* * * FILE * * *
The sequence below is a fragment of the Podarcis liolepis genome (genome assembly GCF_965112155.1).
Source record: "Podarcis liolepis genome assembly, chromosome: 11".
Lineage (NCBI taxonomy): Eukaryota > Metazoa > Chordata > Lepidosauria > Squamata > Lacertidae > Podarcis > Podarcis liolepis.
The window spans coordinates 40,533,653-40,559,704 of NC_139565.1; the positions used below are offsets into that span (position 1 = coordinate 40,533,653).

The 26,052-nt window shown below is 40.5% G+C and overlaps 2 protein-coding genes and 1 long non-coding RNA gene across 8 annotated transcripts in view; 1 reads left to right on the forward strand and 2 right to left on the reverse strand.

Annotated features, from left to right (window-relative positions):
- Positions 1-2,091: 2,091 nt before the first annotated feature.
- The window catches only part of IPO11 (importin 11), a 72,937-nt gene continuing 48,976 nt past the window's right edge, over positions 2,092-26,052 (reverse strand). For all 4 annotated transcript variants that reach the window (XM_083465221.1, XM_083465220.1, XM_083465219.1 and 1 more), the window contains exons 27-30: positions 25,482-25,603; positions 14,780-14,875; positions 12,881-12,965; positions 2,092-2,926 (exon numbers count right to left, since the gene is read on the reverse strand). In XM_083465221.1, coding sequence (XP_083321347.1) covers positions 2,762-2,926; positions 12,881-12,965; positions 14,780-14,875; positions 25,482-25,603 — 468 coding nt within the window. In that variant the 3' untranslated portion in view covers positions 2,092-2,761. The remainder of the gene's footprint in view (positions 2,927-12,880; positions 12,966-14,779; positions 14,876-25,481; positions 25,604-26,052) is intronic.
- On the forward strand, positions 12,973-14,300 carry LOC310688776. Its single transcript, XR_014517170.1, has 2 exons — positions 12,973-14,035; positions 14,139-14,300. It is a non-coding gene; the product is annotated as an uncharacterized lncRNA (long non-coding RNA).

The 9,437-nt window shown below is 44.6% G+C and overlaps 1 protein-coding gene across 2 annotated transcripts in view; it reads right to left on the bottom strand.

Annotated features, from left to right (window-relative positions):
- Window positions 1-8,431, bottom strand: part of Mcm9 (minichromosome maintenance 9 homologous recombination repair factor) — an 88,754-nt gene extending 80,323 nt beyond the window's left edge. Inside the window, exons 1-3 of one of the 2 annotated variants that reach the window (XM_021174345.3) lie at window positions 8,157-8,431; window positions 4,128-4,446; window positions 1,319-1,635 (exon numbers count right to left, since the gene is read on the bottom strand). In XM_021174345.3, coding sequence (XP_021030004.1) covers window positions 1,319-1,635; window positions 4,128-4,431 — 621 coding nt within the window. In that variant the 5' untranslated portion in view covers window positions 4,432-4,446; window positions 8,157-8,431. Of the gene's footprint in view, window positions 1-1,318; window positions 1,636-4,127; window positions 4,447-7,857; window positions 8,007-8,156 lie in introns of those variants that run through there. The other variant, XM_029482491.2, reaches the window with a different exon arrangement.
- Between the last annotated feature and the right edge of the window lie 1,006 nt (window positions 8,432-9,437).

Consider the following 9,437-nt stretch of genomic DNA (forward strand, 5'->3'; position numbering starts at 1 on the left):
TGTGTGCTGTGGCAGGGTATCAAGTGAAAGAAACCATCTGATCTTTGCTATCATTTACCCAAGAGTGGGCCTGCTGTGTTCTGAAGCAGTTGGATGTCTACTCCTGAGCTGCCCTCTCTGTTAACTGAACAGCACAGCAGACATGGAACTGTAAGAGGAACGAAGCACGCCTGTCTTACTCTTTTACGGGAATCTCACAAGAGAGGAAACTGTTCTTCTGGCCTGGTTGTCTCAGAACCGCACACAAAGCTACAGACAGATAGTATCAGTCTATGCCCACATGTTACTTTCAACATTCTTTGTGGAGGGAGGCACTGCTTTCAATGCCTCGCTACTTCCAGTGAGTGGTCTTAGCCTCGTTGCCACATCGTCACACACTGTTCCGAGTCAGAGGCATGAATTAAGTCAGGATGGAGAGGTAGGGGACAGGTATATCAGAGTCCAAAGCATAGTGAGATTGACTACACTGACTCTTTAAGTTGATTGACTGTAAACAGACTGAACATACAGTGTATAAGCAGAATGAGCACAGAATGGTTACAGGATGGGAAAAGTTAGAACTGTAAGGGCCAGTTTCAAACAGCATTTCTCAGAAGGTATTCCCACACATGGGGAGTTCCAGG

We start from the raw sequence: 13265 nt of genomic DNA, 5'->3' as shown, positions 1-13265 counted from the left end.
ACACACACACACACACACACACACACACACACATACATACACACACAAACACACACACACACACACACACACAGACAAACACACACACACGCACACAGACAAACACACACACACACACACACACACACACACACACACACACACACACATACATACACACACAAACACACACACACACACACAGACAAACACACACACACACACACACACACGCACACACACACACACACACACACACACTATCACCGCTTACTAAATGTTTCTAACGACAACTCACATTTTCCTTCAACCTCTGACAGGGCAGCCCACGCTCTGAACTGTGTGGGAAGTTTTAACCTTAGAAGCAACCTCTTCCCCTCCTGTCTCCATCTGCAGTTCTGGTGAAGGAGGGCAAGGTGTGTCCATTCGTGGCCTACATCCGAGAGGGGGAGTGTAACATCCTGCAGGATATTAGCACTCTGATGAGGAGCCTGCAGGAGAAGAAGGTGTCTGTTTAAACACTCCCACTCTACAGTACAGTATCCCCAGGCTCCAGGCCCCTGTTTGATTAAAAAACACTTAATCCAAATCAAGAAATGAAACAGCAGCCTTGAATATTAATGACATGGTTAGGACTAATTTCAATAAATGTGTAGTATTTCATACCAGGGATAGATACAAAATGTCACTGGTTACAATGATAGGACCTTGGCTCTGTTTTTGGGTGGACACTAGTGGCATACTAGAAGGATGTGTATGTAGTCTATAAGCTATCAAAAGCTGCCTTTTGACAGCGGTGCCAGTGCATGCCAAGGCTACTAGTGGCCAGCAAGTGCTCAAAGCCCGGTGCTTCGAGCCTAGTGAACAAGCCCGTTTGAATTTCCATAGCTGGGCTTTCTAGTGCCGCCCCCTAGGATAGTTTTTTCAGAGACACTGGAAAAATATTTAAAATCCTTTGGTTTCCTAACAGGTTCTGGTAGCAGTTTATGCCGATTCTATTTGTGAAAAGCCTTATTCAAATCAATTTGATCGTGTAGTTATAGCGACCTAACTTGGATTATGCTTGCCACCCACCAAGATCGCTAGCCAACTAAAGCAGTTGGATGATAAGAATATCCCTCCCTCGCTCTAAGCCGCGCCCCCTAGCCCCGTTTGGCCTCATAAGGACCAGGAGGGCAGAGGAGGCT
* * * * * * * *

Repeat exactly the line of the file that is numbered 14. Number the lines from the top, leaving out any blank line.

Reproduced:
Consider the following 9,437-nt stretch of genomic DNA (forward strand, 5'->3'; position numbering starts at 1 on the left):